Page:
A lot of barbs were thrown at James Blake on the run-up to his debut LP. Music critic Simon Reynolds playfully referred to Blake and his fellow soulboy bass-heads (i.e. Mount Kimbie, Jamie Woon) as ‘blubstep.’ A poster on a music forum quipped, “There’s a limit to your vocal ability,” taking a jab at the album’s Feist-covering first single. If that wasn’t enough, an online magazine asked, ‘Is James Blake the James Blunt of Dubstep?’ After awhile, the inevitable backlash began to look more like an all-out blitzkrieg — a contest to see who can drop the wittiest cluster bomb on Blake’s incursion into the mainstream. With all of that background noise, it may seem impossible for the music speak for itself. But after a few repeated listens, the shapes and contours of the album begin to emerge. James Blake is an undoubtedly compelling record. While more radio-friendly than his previous work, I’d hardly call it watered down. Its combination of skittering beats, soulful vocal science, and a heaping dose of minimalism makes it one of the most captivating listens of the year thus far.
Those traits are especially evident on the standout track, “Wilhelms Scream.” Composed of delicate synth arpeggios, distorted reverb, and submerged plinks and clanks that sound like a lovesick submarine, Blake plaintively sings, “I don’t know about my dreams/ I don’t know about my dreaming anymore.” The song’s mixture of euphoria and resignation is executed to a devastating degree. While the rest of the album fails to match the height of “Wilhelms Scream,” there are still plenty of other highlights. “To Care (Like You)” and “Why Don’t You Call Me” find Blake deploying his signature cut-up, pitch-shifted vocal programming. On “Lindesfarne I,” Blake introduces a trembling vocoder for the first half of the song, and concludes with electronically treated acoustic plucking, something akin to a post-human folk ballad.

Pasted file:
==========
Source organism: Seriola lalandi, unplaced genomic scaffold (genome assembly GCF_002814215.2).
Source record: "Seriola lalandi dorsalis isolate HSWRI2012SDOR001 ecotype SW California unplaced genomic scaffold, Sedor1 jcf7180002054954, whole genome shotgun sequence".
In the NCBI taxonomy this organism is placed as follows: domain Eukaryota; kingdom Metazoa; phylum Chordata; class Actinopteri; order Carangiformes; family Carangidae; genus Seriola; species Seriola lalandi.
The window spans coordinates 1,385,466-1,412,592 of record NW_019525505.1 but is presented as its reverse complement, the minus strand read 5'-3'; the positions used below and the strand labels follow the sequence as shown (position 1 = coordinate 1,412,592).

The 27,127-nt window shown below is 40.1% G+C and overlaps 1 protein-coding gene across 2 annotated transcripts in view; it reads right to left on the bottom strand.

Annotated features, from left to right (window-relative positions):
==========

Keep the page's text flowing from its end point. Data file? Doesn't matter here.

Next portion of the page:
As for the rest of the record, Blake seems to split the difference between his drum n’ vocal exercises with his more sentimental tendencies .The album’s least successful track, “Give Me My Month,” illustrates why some deride Blake as more Dido than dubstep (or post-dubstep, for that matter). If it weren’t for its sparseness, the song’s saccharine mix of jazzy piano and blue-eyed crooning wouldn’t sound entirely out of place on a Norah Jones record. Surprisingly, Blake avoids the same territory on his cover of Feist’s “Limit to Your Love.” One would expect him to reiterate Feist’s adult contempo-friendly warble to showcase his commercial prowess. However, the continuously rumbling sub-bass and spacious vocal dubs add an ominous presence not found in the original version. Along with “Wilhelms Scream,” it best captures Blake’s unique combination of soulful cyborg singing and brutal minimalism. Regardless of whether that amalgam succeeds every time, James Blake has nonetheless carved out a startlingly unique and ambitious debut.